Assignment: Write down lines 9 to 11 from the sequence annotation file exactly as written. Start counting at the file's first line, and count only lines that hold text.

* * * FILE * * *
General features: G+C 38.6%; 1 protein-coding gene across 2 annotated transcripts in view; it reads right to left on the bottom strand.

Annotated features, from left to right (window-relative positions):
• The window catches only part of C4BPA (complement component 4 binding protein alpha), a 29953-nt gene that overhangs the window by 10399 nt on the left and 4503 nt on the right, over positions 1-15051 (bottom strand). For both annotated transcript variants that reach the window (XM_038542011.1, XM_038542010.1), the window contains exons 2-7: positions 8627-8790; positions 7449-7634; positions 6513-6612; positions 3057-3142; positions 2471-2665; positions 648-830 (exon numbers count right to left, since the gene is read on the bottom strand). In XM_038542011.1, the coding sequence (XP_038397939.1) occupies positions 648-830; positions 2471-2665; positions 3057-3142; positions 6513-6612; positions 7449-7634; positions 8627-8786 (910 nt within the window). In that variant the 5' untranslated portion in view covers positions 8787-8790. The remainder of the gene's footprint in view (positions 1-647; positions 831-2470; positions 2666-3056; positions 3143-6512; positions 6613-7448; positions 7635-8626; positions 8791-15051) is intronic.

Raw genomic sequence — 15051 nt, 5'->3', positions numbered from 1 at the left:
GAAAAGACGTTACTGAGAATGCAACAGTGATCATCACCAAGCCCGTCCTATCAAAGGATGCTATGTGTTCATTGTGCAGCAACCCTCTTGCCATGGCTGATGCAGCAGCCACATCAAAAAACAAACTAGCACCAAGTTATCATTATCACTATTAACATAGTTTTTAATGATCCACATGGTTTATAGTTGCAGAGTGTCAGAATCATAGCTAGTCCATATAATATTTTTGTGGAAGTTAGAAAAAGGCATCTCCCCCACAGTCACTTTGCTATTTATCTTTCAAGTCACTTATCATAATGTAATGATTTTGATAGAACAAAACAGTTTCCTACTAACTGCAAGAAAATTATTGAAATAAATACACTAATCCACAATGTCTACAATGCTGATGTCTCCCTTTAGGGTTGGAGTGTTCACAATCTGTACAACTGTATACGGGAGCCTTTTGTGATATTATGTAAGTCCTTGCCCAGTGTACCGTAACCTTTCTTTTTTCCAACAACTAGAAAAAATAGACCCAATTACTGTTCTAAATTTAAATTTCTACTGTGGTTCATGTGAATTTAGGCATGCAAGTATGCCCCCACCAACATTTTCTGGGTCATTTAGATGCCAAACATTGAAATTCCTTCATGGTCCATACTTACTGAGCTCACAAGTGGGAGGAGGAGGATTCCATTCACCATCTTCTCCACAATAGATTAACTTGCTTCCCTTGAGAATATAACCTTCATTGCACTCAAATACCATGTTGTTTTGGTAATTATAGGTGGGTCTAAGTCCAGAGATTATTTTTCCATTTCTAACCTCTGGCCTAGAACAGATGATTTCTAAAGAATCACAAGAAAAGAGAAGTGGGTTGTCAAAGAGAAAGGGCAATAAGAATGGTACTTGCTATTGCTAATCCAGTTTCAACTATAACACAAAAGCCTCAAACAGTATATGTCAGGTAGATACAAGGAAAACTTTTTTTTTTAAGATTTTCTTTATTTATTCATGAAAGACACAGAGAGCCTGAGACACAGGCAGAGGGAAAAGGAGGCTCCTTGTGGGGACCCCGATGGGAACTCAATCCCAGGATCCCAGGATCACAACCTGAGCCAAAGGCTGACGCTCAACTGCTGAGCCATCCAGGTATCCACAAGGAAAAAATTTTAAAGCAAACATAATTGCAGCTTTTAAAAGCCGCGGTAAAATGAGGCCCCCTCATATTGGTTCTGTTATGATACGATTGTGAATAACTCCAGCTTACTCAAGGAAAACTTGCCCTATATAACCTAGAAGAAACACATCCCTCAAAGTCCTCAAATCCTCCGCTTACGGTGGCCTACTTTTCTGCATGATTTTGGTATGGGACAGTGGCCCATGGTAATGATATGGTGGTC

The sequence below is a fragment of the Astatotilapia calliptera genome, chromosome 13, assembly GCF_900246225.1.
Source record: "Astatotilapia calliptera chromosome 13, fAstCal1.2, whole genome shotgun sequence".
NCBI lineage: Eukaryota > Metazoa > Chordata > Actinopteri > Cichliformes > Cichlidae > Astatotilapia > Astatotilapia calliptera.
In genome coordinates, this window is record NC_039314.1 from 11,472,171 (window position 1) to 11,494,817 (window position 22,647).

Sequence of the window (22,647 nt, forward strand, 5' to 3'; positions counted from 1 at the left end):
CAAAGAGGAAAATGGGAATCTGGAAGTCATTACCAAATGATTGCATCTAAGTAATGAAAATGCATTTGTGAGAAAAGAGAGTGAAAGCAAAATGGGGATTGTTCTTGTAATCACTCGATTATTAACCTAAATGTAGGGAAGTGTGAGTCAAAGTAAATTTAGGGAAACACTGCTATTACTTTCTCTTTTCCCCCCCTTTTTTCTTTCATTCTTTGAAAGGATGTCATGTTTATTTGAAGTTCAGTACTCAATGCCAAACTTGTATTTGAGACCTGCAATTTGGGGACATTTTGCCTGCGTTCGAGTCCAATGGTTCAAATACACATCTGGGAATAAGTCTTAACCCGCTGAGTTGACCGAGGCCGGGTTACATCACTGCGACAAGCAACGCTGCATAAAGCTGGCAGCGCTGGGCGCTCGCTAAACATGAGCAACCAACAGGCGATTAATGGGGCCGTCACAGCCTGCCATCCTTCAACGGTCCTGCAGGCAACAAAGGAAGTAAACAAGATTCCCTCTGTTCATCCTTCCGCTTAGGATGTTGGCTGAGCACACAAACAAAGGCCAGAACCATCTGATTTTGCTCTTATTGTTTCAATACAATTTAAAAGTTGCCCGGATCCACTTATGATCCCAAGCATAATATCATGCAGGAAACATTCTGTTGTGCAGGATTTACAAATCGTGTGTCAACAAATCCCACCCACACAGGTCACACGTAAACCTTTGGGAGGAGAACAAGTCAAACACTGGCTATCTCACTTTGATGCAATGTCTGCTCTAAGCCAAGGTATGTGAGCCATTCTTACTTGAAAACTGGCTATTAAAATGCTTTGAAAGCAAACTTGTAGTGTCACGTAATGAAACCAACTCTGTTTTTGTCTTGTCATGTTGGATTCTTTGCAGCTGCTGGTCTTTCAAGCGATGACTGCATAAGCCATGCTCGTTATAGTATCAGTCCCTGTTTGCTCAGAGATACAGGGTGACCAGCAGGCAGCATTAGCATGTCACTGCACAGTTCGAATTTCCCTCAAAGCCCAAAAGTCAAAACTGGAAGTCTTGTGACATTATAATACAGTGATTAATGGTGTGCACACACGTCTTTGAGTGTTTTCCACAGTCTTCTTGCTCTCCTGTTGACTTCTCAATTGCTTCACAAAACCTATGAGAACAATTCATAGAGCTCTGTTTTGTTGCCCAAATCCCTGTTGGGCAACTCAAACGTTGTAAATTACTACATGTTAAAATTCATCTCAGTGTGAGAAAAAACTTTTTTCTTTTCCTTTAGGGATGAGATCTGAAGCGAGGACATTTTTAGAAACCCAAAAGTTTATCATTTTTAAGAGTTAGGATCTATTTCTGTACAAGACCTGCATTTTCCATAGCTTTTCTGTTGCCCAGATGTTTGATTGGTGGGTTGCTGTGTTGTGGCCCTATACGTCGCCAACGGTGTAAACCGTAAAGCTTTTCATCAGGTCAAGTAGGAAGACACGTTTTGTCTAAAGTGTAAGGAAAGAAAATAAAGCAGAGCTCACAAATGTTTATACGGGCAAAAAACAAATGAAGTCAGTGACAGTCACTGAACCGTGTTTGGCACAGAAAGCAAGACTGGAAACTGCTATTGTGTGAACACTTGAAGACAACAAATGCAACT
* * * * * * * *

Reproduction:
In genome coordinates, this window is record NC_039314.1 from 11,472,171 (window position 1) to 11,494,817 (window position 22,647).

Sequence of the window (22,647 nt, forward strand, 5' to 3'; positions counted from 1 at the left end):
CAAAGAGGAAAATGGGAATCTGGAAGTCATTACCAAATGATTGCATCTAAGTAATGAAAATGCATTTGTGAGAAAAGAGAGTGAAAGCAAAATGGGGATTGTTCTTGTAATCACTCGATTATTAACCTAAATGTAGGGAAGTGTGAGTCAAAGTAAATTTAGGGAAACACTGCTATTACTTTCTCTTTTCCCCCCCTTTTTTCTTTCATTCTTTGAAAGGATGTCATGTTTATTTGAAGTTCAGTACTCAATGCCAAACTTGTATTTGAGACCTGCAATTTGGGGACATTTTGCCTGCGTTCGAGTCCAATGGTTCAAATACACATCTGGGAATAAGTCTTAACCCGCTGAGTTGACCGAGGCCGGGTTACATCACTGCGACAAGCAACGCTGCATAAAGCTGGCAGCGCTGGGCGCTCGCTAAACATGAGCAACCAACAGGCGATTAATGGGGCCGTCACAGCCTGCCATCCTTCAACGGTCCTGCAGGCAACAAAGGAAGTAAACAAGATTCCCTCTGTTCATCCTTCCGCTTAGGATGTTGGCTGAGCACACAAACAAAGGCCAGAACCATCTGATTTTGCTCTTATTGTTTCAATACAATTTAAAAGTTGCCCGGATCCACTTATGATCCCAAGCATAATATCATGCAGGAAACATTCTGTTGTGCAGGATTTACAAATCGTGTGTCAACAAATCCCACCCACACAGGTCACACGTAAACCTTTGGGAGGAGAACAAGTCAAACACTGGCTATCTCACTTTGATGCAATGTCTGCTCTAAGCCAAGGTATGTGAGCCATTCTTACTTGAAAACTGGCTATTAAAATGCTTTGAAAGCAAACTTGTAGTGTCACGTAATGAAACCAACTCTGTTTTTGTCTTGTCATGTTGGATTCTTTGCAGCTGCTGGTCTTTCAAGCGATGACTGCATAAGCCATGCTCGTTATAGTATCAGTCCCTGTTTGCTCAGAGATACAGGGTGACCAGCAGGCAGCATTAGCATGTCACTGCACAGTTCGAATTTCCCTCAAAGCCCAAAAGTCAAAACTGGAAGTCTTGTGACATTATAATACAGTGATTAATGGTGTGCACACACGTCTTTGAGTGTTTTCCACAGTCTTCTTGCTCTCCTGTTGACTTCTCAATTGCTTCACAAAACCTATGAGAACAATTCATAGAGCTCTGTTTTGTTGCCCAAATCCCTGTTGGGCAACTCAAACGTTGTAAATTACTACATGTTAAAATTCATCTCAGTGTGAGAAAAAACTTTTTTCTTTTCCTTTAGGGATGAGATCTGAAGCGAGGACATTTTTAGAAACCCAAAAGTTTATCATTTTTAAGAGTTAGGATCTATTTCTGTACAAGACCTGCATTTTCCATAGCTTTTCTGTTGCCCAGATGTTTGATTGGTGGGTTGCTGTGTTGTGGCCCTATACGTCGCCAACGGTGTAAACCGTAAAGCTTTTCATCAGGTCAAGTAGGAAGACACGTTTTGTCTAAAGTGTAAGGAAAGAAAATAAAGCAGAGCTCACAAATGTTTATACGGGCAAAAAACAAATGAAGTCAGTGACAGTCACTGAACCGTGTTTGGCACAGAAAGCAAGACTGGAAACTGCTATTGTGTGAACACTTGAAGACAACAAATGCAACT